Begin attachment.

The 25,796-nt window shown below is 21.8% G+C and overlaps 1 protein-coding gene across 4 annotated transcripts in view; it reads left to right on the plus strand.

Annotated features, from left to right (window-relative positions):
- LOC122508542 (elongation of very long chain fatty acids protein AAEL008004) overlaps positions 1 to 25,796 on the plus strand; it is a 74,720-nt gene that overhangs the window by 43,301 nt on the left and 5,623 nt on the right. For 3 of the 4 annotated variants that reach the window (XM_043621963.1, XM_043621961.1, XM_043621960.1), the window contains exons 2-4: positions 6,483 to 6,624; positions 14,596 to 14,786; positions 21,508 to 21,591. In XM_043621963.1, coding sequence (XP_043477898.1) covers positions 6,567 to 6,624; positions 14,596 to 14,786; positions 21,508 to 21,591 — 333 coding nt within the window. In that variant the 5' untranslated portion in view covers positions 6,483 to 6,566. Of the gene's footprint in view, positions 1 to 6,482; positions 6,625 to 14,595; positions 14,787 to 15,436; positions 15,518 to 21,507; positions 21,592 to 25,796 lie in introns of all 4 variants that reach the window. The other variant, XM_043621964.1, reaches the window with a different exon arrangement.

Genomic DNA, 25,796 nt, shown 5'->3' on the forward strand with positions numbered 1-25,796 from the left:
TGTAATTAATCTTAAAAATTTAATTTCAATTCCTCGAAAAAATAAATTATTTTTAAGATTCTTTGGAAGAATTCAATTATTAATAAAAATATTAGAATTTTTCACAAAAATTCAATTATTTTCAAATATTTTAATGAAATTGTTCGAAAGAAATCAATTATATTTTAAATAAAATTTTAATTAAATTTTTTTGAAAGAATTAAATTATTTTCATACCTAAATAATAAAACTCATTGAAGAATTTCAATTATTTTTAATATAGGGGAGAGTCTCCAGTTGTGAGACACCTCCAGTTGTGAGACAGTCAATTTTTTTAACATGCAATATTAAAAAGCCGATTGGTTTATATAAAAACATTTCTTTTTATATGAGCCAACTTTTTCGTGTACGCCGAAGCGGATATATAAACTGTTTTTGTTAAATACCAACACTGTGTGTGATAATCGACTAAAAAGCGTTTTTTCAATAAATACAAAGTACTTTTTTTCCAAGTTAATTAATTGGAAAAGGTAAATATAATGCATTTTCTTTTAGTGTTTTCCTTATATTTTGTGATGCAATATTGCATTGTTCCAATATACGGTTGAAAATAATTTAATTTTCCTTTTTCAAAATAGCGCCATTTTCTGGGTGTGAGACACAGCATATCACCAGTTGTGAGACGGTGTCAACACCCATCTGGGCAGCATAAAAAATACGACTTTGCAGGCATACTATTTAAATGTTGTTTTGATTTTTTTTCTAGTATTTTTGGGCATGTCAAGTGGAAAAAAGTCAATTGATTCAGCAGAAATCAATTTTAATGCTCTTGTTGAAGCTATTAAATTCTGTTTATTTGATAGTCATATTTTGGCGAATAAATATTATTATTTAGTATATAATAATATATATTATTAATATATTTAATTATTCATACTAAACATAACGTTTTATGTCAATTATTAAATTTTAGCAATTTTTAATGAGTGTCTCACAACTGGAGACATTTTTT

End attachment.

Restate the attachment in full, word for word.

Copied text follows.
The 25,796-nt window shown below is 21.8% G+C and overlaps 1 protein-coding gene across 4 annotated transcripts in view; it reads left to right on the plus strand.

Annotated features, from left to right (window-relative positions):
- LOC122508542 (elongation of very long chain fatty acids protein AAEL008004) overlaps positions 1 to 25,796 on the plus strand; it is a 74,720-nt gene that overhangs the window by 43,301 nt on the left and 5,623 nt on the right. For 3 of the 4 annotated variants that reach the window (XM_043621963.1, XM_043621961.1, XM_043621960.1), the window contains exons 2-4: positions 6,483 to 6,624; positions 14,596 to 14,786; positions 21,508 to 21,591. In XM_043621963.1, coding sequence (XP_043477898.1) covers positions 6,567 to 6,624; positions 14,596 to 14,786; positions 21,508 to 21,591 — 333 coding nt within the window. In that variant the 5' untranslated portion in view covers positions 6,483 to 6,566. Of the gene's footprint in view, positions 1 to 6,482; positions 6,625 to 14,595; positions 14,787 to 15,436; positions 15,518 to 21,507; positions 21,592 to 25,796 lie in introns of all 4 variants that reach the window. The other variant, XM_043621964.1, reaches the window with a different exon arrangement.

Genomic DNA, 25,796 nt, shown 5'->3' on the forward strand with positions numbered 1-25,796 from the left:
TGTAATTAATCTTAAAAATTTAATTTCAATTCCTCGAAAAAATAAATTATTTTTAAGATTCTTTGGAAGAATTCAATTATTAATAAAAATATTAGAATTTTTCACAAAAATTCAATTATTTTCAAATATTTTAATGAAATTGTTCGAAAGAAATCAATTATATTTTAAATAAAATTTTAATTAAATTTTTTTGAAAGAATTAAATTATTTTCATACCTAAATAATAAAACTCATTGAAGAATTTCAATTATTTTTAATATAGGGGAGAGTCTCCAGTTGTGAGACACCTCCAGTTGTGAGACAGTCAATTTTTTTAACATGCAATATTAAAAAGCCGATTGGTTTATATAAAAACATTTCTTTTTATATGAGCCAACTTTTTCGTGTACGCCGAAGCGGATATATAAACTGTTTTTGTTAAATACCAACACTGTGTGTGATAATCGACTAAAAAGCGTTTTTTCAATAAATACAAAGTACTTTTTTTCCAAGTTAATTAATTGGAAAAGGTAAATATAATGCATTTTCTTTTAGTGTTTTCCTTATATTTTGTGATGCAATATTGCATTGTTCCAATATACGGTTGAAAATAATTTAATTTTCCTTTTTCAAAATAGCGCCATTTTCTGGGTGTGAGACACAGCATATCACCAGTTGTGAGACGGTGTCAACACCCATCTGGGCAGCATAAAAAATACGACTTTGCAGGCATACTATTTAAATGTTGTTTTGATTTTTTTTCTAGTATTTTTGGGCATGTCAAGTGGAAAAAAGTCAATTGATTCAGCAGAAATCAATTTTAATGCTCTTGTTGAAGCTATTAAATTCTGTTTATTTGATAGTCATATTTTGGCGAATAAATATTATTATTTAGTATATAATAATATATATTATTAATATATTTAATTATTCATACTAAACATAACGTTTTATGTCAATTATTAAATTTTAGCAATTTTTAATGAGTGTCTCACAACTGGAGACATTTTTT